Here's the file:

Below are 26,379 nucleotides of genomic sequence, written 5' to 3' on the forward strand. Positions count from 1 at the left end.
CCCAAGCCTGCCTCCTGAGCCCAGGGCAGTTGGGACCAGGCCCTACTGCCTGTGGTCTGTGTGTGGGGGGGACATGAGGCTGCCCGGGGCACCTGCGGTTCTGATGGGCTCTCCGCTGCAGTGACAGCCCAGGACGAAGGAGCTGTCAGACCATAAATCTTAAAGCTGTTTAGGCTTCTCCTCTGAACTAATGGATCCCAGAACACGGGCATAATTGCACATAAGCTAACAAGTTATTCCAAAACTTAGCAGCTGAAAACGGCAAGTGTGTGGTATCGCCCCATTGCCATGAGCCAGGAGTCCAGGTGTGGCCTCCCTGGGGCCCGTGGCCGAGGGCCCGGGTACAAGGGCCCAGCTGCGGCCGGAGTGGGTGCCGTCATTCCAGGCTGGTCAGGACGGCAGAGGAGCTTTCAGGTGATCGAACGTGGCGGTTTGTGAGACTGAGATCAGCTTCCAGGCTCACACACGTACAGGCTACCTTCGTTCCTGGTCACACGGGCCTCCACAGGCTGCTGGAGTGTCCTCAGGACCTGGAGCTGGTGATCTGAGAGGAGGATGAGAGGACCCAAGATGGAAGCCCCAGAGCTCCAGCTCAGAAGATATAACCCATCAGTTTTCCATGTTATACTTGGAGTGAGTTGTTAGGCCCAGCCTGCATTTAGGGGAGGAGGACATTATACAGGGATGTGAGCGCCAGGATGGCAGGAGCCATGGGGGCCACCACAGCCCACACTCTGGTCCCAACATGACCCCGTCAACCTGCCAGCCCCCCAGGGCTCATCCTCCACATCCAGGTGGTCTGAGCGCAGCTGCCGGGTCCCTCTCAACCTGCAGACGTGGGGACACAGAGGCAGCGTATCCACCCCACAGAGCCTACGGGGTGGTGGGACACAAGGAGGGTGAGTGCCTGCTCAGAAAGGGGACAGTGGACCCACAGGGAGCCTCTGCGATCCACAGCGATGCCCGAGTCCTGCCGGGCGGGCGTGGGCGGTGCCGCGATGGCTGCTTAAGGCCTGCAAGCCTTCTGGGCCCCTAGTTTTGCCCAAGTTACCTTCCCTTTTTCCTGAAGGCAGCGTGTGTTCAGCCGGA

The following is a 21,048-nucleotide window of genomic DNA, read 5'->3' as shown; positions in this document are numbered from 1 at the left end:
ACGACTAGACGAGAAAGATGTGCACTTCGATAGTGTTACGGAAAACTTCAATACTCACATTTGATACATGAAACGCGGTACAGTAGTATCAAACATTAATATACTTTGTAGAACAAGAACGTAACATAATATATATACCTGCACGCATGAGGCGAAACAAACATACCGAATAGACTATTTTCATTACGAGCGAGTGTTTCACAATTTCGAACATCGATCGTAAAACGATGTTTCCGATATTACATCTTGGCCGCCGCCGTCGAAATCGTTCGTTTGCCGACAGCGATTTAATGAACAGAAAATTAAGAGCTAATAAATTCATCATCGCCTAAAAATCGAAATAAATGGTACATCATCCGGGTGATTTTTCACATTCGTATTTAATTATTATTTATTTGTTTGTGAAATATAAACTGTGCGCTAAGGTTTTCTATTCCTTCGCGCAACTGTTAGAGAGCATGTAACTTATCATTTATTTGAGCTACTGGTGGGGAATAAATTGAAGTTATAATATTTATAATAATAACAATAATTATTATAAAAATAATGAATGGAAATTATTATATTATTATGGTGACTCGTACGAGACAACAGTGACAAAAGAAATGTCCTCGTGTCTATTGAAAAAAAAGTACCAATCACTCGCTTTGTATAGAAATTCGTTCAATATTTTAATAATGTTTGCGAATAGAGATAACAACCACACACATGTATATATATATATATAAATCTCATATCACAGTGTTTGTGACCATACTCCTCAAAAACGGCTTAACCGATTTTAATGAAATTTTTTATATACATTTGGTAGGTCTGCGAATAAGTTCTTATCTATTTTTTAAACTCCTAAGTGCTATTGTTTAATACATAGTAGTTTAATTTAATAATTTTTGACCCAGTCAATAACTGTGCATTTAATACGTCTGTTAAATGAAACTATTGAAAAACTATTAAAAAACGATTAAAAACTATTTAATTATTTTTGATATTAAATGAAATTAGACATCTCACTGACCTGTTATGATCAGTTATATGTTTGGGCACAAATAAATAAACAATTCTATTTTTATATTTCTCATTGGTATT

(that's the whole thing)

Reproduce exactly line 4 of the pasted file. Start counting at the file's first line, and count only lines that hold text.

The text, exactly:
ACGACTAGACGAGAAAGATGTGCACTTCGATAGTGTTACGGAAAACTTCAATACTCACATTTGATACATGAAACGCGGTACAGTAGTATCAAACATTAATATACTTTGTAGAACAAGAACGTAACATAATATATATACCTGCACGCATGAGGCGAAACAAACATACCGAATAGACTATTTTCATTACGAGCGAGTGTTTCACAATTTCGAACATCGATCGTAAAACGATGTTTCCGATATTACATCTTGGCCGCCGCCGTCGAAATCGTTCGTTTGCCGACAGCGATTTAATGAACAGAAAATTAAGAGCTAATAAATTCATCATCGCCTAAAAATCGAAATAAATGGTACATCATCCGGGTGATTTTTCACATTCGTATTTAATTATTATTTATTTGTTTGTGAAATATAAACTGTGCGCTAAGGTTTTCTATTCCTTCGCGCAACTGTTAGAGAGCATGTAACTTATCATTTATTTGAGCTACTGGTGGGGAATAAATTGAAGTTATAATATTTATAATAATAACAATAATTATTATAAAAATAATGAATGGAAATTATTATATTATTATGGTGACTCGTACGAGACAACAGTGACAAAAGAAATGTCCTCGTGTCTATTGAAAAAAAAGTACCAATCACTCGCTTTGTATAGAAATTCGTTCAATATTTTAATAATGTTTGCGAATAGAGATAACAACCACACACATGTATATATATATATATAAATCTCATATCACAGTGTTTGTGACCATACTCCTCAAAAACGGCTTAACCGATTTTAATGAAATTTTTTATATACATTTGGTAGGTCTGCGAATAAGTTCTTATCTATTTTTTAAACTCCTAAGTGCTATTGTTTAATACATAGTAGTTTAATTTAATAATTTTTGACCCAGTCAATAACTGTGCATTTAATACGTCTGTTAAATGAAACTATTGAAAAACTATTAAAAAACGATTAAAAACTATTTAATTATTTTTGATATTAAATGAAATTAGACATCTCACTGACCTGTTATGATCAGTTATATGTTTGGGCACAAATAAATAAACAATTCTATTTTTATATTTCTCATTGGTATT